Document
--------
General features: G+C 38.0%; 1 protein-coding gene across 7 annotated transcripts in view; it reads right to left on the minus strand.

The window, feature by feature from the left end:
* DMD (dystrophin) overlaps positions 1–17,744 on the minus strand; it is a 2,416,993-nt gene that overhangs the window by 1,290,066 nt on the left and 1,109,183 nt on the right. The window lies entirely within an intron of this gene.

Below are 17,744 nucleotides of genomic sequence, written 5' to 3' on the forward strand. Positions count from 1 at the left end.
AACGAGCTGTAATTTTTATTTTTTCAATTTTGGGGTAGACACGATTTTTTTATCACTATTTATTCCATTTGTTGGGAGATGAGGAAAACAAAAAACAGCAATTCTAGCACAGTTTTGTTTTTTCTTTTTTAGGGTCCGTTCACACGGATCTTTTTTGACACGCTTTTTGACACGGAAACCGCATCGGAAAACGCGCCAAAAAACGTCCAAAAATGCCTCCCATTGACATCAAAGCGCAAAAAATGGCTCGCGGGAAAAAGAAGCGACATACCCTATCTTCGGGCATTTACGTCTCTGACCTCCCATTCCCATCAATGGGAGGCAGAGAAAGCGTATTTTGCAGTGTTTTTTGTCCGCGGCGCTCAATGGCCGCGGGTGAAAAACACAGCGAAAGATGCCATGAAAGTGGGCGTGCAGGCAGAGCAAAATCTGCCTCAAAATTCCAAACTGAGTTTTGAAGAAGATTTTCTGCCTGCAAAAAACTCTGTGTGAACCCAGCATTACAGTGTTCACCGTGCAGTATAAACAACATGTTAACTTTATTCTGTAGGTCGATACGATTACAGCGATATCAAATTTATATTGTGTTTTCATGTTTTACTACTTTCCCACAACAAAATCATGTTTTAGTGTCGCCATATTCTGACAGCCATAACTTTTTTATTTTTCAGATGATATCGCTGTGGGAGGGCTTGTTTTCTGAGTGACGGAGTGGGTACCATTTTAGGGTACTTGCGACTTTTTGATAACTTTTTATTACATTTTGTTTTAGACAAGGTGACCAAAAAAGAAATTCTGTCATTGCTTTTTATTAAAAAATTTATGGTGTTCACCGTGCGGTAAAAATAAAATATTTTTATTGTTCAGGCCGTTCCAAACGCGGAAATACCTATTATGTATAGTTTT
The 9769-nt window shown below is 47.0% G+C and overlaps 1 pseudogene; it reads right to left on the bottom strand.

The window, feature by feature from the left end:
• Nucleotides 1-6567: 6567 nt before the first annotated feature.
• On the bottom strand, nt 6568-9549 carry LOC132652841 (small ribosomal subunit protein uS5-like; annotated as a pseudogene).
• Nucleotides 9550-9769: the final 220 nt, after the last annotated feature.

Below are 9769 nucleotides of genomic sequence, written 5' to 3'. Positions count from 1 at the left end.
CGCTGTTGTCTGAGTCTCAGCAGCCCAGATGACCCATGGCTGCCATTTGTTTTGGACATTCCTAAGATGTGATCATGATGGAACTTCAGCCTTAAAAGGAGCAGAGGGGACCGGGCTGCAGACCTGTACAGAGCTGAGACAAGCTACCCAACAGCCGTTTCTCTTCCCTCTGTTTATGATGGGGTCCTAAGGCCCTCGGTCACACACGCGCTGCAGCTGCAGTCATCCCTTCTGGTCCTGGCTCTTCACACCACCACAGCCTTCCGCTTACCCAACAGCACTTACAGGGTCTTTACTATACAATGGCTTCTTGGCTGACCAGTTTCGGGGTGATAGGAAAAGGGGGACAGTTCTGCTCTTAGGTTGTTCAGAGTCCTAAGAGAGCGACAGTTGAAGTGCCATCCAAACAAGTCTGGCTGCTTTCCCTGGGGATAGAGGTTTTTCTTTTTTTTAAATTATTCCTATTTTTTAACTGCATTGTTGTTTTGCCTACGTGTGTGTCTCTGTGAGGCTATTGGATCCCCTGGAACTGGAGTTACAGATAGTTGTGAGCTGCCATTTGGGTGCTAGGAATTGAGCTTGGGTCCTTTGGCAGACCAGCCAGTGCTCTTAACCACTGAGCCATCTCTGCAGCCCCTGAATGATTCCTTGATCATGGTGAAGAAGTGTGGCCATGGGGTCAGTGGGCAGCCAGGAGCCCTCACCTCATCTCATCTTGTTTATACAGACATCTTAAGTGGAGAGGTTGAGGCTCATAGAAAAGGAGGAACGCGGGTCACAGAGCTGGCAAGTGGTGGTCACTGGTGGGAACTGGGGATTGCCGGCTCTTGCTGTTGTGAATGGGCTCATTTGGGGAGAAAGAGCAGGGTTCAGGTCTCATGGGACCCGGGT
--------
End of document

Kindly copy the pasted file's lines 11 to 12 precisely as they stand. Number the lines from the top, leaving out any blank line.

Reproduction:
Below are 9769 nucleotides of genomic sequence, written 5' to 3'. Positions count from 1 at the left end.
CGCTGTTGTCTGAGTCTCAGCAGCCCAGATGACCCATGGCTGCCATTTGTTTTGGACATTCCTAAGATGTGATCATGATGGAACTTCAGCCTTAAAAGGAGCAGAGGGGACCGGGCTGCAGACCTGTACAGAGCTGAGACAAGCTACCCAACAGCCGTTTCTCTTCCCTCTGTTTATGATGGGGTCCTAAGGCCCTCGGTCACACACGCGCTGCAGCTGCAGTCATCCCTTCTGGTCCTGGCTCTTCACACCACCACAGCCTTCCGCTTACCCAACAGCACTTACAGGGTCTTTACTATACAATGGCTTCTTGGCTGACCAGTTTCGGGGTGATAGGAAAAGGGGGACAGTTCTGCTCTTAGGTTGTTCAGAGTCCTAAGAGAGCGACAGTTGAAGTGCCATCCAAACAAGTCTGGCTGCTTTCCCTGGGGATAGAGGTTTTTCTTTTTTTTAAATTATTCCTATTTTTTAACTGCATTGTTGTTTTGCCTACGTGTGTGTCTCTGTGAGGCTATTGGATCCCCTGGAACTGGAGTTACAGATAGTTGTGAGCTGCCATTTGGGTGCTAGGAATTGAGCTTGGGTCCTTTGGCAGACCAGCCAGTGCTCTTAACCACTGAGCCATCTCTGCAGCCCCTGAATGATTCCTTGATCATGGTGAAGAAGTGTGGCCATGGGGTCAGTGGGCAGCCAGGAGCCCTCACCTCATCTCATCTTGTTTATACAGACATCTTAAGTGGAGAGGTTGAGGCTCATAGAAAAGGAGGAACGCGGGTCACAGAGCTGGCAAGTGGTGGTCACTGGTGGGAACTGGGGATTGCCGGCTCTTGCTGTTGTGAATGGGCTCATTTGGGGAGAAAGAGCAGGGTTCAGGTCTCATGGGACCCGGGT